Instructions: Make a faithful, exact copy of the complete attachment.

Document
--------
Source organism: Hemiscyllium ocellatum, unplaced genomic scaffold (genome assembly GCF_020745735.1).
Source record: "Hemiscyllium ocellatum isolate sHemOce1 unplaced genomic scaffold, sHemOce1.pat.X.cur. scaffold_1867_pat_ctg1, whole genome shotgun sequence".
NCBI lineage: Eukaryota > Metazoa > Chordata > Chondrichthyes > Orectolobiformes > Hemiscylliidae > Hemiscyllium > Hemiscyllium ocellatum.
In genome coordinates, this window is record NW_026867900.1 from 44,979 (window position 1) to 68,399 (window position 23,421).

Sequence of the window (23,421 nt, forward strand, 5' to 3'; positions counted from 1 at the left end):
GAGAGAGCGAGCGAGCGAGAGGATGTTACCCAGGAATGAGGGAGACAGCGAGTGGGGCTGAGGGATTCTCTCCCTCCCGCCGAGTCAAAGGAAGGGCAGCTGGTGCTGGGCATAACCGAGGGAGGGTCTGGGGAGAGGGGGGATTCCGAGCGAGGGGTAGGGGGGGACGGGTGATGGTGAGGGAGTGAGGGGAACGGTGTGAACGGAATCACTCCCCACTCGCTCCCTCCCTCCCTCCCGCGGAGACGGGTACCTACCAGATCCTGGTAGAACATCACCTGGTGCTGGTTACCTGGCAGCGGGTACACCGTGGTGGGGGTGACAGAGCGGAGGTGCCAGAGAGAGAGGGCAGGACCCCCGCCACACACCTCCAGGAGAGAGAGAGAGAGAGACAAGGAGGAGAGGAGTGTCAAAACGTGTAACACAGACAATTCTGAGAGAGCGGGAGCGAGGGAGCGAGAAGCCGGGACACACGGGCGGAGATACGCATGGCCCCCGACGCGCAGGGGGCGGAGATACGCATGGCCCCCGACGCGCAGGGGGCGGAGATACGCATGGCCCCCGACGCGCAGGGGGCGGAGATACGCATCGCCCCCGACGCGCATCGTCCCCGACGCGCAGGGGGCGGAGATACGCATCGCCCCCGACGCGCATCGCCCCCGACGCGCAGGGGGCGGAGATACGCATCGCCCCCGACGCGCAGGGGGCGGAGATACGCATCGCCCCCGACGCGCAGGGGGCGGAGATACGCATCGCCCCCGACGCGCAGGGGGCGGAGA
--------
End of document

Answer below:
Source organism: Hemiscyllium ocellatum, unplaced genomic scaffold (genome assembly GCF_020745735.1).
Source record: "Hemiscyllium ocellatum isolate sHemOce1 unplaced genomic scaffold, sHemOce1.pat.X.cur. scaffold_1867_pat_ctg1, whole genome shotgun sequence".
NCBI lineage: Eukaryota > Metazoa > Chordata > Chondrichthyes > Orectolobiformes > Hemiscylliidae > Hemiscyllium > Hemiscyllium ocellatum.
In genome coordinates, this window is record NW_026867900.1 from 44,979 (window position 1) to 68,399 (window position 23,421).

Sequence of the window (23,421 nt, forward strand, 5' to 3'; positions counted from 1 at the left end):
GAGAGAGCGAGCGAGCGAGAGGATGTTACCCAGGAATGAGGGAGACAGCGAGTGGGGCTGAGGGATTCTCTCCCTCCCGCCGAGTCAAAGGAAGGGCAGCTGGTGCTGGGCATAACCGAGGGAGGGTCTGGGGAGAGGGGGGATTCCGAGCGAGGGGTAGGGGGGGACGGGTGATGGTGAGGGAGTGAGGGGAACGGTGTGAACGGAATCACTCCCCACTCGCTCCCTCCCTCCCTCCCGCGGAGACGGGTACCTACCAGATCCTGGTAGAACATCACCTGGTGCTGGTTACCTGGCAGCGGGTACACCGTGGTGGGGGTGACAGAGCGGAGGTGCCAGAGAGAGAGGGCAGGACCCCCGCCACACACCTCCAGGAGAGAGAGAGAGAGAGACAAGGAGGAGAGGAGTGTCAAAACGTGTAACACAGACAATTCTGAGAGAGCGGGAGCGAGGGAGCGAGAAGCCGGGACACACGGGCGGAGATACGCATGGCCCCCGACGCGCAGGGGGCGGAGATACGCATGGCCCCCGACGCGCAGGGGGCGGAGATACGCATGGCCCCCGACGCGCAGGGGGCGGAGATACGCATCGCCCCCGACGCGCATCGTCCCCGACGCGCAGGGGGCGGAGATACGCATCGCCCCCGACGCGCATCGCCCCCGACGCGCAGGGGGCGGAGATACGCATCGCCCCCGACGCGCAGGGGGCGGAGATACGCATCGCCCCCGACGCGCAGGGGGCGGAGATACGCATCGCCCCCGACGCGCAGGGGGCGGAGA